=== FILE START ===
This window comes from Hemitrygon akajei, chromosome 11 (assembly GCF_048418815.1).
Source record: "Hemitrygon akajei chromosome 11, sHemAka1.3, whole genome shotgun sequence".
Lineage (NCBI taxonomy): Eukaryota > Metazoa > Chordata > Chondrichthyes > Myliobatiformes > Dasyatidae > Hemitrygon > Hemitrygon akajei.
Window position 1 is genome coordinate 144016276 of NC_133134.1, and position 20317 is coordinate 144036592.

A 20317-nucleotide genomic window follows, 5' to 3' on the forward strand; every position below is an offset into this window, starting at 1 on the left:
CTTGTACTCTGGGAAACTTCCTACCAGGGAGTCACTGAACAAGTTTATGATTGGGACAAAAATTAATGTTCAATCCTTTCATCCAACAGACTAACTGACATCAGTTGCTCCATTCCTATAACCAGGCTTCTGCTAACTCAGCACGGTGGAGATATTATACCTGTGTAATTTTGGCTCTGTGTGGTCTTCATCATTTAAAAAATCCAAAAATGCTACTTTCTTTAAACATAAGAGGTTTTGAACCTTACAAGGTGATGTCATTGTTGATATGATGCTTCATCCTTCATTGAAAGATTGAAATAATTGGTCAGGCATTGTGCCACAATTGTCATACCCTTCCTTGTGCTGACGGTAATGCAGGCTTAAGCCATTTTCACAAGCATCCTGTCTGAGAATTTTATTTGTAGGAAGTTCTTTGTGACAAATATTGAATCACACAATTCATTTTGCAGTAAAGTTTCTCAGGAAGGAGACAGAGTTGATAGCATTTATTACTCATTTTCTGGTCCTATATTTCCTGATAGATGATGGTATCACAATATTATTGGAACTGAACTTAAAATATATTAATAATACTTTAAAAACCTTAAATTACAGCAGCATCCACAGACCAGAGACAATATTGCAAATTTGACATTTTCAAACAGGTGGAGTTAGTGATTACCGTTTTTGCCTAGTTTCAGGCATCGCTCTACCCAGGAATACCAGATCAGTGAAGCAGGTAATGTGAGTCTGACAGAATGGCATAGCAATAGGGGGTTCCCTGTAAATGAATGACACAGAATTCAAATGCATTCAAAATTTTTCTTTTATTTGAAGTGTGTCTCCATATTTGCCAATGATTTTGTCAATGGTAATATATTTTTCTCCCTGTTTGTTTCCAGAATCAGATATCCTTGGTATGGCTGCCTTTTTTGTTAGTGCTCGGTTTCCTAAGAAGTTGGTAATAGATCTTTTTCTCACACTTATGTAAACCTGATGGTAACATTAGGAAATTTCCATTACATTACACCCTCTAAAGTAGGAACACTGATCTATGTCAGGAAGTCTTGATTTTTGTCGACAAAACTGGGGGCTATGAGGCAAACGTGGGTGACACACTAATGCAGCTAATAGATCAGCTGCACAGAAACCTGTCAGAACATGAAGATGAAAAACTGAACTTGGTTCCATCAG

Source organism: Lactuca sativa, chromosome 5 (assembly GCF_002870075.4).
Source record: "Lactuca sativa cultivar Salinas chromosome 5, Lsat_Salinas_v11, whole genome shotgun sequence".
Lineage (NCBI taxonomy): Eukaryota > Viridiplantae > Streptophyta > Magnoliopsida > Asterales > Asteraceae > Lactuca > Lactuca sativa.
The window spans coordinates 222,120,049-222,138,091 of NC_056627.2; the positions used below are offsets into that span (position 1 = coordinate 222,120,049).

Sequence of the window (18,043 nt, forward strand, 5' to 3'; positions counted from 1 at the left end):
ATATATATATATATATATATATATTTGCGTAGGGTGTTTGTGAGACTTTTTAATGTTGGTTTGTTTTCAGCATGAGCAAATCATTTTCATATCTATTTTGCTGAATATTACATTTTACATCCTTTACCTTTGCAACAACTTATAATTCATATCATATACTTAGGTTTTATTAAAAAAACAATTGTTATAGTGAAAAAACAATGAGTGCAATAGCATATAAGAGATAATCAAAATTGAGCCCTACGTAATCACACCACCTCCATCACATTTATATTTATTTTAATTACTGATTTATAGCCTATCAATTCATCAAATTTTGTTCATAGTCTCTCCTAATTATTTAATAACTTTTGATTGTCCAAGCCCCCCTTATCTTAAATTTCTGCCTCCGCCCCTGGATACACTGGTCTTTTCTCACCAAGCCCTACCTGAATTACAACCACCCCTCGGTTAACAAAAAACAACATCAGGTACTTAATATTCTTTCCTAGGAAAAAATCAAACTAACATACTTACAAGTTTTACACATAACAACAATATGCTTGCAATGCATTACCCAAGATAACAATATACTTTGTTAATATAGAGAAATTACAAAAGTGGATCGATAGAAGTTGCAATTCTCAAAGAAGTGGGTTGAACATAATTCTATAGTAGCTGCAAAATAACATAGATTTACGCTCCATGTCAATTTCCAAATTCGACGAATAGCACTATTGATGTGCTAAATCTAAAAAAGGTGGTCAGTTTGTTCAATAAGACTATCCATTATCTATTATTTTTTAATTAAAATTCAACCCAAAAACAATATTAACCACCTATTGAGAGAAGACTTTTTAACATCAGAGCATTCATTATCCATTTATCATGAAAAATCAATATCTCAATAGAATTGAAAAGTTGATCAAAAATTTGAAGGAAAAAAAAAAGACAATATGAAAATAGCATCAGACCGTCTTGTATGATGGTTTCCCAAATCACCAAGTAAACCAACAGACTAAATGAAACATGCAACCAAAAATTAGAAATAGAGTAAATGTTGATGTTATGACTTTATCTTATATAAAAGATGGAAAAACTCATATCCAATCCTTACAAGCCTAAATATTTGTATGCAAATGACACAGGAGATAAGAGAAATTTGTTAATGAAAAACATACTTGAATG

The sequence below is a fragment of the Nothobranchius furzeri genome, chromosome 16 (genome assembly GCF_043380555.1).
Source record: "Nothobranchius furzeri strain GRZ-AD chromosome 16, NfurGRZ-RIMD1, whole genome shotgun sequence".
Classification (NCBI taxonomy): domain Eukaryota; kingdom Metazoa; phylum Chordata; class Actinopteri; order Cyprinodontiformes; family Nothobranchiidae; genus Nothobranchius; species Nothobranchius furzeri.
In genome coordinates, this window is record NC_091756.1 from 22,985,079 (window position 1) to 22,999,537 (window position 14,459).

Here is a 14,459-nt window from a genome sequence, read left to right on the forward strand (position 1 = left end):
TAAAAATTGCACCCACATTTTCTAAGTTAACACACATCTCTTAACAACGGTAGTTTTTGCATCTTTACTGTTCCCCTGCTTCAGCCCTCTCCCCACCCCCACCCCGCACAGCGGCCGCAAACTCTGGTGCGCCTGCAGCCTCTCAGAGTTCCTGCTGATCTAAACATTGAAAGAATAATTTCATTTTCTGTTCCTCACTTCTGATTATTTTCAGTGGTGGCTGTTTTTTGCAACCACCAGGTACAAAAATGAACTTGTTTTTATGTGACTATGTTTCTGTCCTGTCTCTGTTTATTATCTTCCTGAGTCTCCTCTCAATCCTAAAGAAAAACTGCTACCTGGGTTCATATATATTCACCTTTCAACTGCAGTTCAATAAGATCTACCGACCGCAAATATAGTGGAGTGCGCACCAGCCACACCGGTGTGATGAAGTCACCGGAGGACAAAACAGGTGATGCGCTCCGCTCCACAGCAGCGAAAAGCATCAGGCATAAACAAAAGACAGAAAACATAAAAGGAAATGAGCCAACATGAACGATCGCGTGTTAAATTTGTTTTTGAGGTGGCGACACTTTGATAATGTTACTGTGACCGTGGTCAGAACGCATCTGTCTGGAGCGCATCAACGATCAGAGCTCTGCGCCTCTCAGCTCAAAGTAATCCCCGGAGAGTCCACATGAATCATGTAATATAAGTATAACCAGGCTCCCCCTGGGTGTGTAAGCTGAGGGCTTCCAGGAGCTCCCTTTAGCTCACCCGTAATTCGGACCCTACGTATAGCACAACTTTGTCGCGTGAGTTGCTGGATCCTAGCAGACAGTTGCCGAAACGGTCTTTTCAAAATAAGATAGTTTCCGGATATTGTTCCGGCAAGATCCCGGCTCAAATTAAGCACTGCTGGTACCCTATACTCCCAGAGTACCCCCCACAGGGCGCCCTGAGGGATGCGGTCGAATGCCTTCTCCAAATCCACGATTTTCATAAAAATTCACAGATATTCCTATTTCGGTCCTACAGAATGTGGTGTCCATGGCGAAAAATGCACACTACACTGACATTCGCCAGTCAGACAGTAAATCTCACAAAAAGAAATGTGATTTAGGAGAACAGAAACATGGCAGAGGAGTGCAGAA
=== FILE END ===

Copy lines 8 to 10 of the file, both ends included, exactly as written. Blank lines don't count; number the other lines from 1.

Source record: "Lactuca sativa cultivar Salinas chromosome 5, Lsat_Salinas_v11, whole genome shotgun sequence".
Lineage (NCBI taxonomy): Eukaryota > Viridiplantae > Streptophyta > Magnoliopsida > Asterales > Asteraceae > Lactuca > Lactuca sativa.
The window spans coordinates 222,120,049-222,138,091 of NC_056627.2; the positions used below are offsets into that span (position 1 = coordinate 222,120,049).